Earlier this week, it was announced that the Great Western Hospital has secured £26 million to begin work on an expansion to the A&E department. This is fantastic news.
The money represents the biggest ever investment to the hospital site. Robert Buckland MP and I lobbied Ministers directly, we absolutely understood the importance of our local NHS services. To secure this funding was essential.
The GWH opened 20 years ago and was designed to care for 48,000 people a year. Since then, Swindon’s population has increased significantly, and the department now sees over 100,000 people a year. This expansion will not only greatly improve emergency healthcare in Swindon and will meet the demands of a growing population.
Last year, we welcomed the opening of the new Urgent Treatment Centre, which will link directly to the expanded A&E department. This will allow flow between the two and will ensure that patients can get the care that best suits their clinical need.
The plans will bring a number of units together into one big space, including the Children’s Emergency Department, the Paediatric Assessment Unit, major incidents, and resuscitation. Some of these units will be relocated from other areas in the hospital, which will in turn free up more space for more beds and other departments.
I am delighted that the work can now begin on this exciting venture. The new A&E department will mean that staff are better able to meet the increase in demand and people can get the right care more quickly – which will improve outcomes for patients.
The NHS has, of course, seen increased pressure on urgent and emergency care over the last few years, with data showing more people attending A&E than ever before and millions of 111 calls being made every month this winter. To meet this demand, help with emergency care, and to reduce waiting times, the Government has published its Urgent and Emergency Care Plan.
One of the key aims of the plan is to increase the NHS workforce. Latest figures for November 2022 show there are record numbers of doctors and nurses in NHS hospitals in England. Compared to a year earlier, there are over 4,800 more doctors and over 10,900 more nurses. Frontline capacity will be boosted further by 800 new ambulances, supported by greater use of student and apprentice paramedics. A long-term workforce plan is to be published which is a once in a generation opportunity to put the NHS on a sustainable footing.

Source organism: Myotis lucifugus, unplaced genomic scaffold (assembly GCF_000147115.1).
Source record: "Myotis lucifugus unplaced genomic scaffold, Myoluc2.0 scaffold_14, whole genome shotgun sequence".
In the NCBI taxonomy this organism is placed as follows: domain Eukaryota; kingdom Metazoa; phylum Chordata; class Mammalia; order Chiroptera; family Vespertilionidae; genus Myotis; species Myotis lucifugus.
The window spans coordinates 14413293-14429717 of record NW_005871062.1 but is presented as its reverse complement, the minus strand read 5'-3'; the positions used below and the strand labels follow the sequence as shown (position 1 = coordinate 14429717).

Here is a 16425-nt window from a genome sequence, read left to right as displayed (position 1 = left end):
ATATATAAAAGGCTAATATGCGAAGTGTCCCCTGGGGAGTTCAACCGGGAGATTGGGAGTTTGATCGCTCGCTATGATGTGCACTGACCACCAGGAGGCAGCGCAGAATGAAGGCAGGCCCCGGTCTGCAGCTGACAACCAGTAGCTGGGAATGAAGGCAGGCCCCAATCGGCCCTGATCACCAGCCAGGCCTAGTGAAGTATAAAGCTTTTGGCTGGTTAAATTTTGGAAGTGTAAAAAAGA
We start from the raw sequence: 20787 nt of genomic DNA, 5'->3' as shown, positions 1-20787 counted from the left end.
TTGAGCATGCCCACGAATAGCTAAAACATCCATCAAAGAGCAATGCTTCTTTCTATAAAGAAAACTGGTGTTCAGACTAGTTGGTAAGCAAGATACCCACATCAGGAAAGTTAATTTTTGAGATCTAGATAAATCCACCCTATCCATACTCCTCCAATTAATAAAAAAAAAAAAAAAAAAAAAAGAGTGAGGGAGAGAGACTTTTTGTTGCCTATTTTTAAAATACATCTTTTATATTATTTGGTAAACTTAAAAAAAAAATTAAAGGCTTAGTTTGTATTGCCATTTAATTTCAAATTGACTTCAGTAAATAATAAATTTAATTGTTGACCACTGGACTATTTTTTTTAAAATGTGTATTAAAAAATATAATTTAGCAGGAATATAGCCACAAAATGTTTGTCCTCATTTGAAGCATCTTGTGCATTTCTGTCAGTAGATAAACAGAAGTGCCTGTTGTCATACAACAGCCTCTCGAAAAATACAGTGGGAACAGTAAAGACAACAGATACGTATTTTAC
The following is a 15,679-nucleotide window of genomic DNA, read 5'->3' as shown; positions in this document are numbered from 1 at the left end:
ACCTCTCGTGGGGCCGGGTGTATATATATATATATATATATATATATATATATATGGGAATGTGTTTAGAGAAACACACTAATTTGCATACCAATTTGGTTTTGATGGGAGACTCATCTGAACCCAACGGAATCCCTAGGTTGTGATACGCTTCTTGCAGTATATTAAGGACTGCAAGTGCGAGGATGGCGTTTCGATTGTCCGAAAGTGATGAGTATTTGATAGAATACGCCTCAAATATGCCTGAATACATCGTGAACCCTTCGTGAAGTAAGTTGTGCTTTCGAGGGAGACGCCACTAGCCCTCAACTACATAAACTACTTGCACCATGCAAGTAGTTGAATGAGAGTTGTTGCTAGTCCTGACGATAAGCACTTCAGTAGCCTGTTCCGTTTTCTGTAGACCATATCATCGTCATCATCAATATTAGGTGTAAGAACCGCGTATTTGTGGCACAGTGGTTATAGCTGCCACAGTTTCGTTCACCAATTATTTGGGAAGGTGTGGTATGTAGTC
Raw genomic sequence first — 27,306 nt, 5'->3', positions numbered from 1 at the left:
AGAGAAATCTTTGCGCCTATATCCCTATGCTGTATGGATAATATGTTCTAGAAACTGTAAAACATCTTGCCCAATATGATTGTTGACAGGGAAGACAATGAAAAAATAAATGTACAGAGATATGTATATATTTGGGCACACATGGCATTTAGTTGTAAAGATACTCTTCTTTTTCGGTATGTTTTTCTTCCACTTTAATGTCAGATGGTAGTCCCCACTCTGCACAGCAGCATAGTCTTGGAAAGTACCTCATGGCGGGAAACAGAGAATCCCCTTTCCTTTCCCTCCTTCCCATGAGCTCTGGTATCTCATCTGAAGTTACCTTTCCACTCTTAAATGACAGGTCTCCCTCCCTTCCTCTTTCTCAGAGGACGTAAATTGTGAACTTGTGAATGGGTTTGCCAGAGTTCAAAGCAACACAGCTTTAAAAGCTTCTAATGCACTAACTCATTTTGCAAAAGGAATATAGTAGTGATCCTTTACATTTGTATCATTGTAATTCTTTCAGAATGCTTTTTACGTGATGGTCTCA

Urgent and emergency care will see capacity increased by 5,000 more beds, backed by a dedicated £1billion fund. The scheme will also ensure that people have a smooth transition out of hospital, reducing the chances of re-admission and reducing long term demand on social care.
Urgent care in the community will be expanded to ensure people get the right care at home without the need for hospital admission. These services will respond to calls normally requiring an ambulance crew – which will mean that people who have fallen or are injured can get care and treatment at home within two hours.
This investment in urgent and emergency care is important as we tackle the current pressures from high flu and Covid cases, along with the pandemic backlog. Going forward, it is vital that the NHS is on a secure long-term footing. The plans laid out this week will address the key issues affecting the NHS and how they can be improved.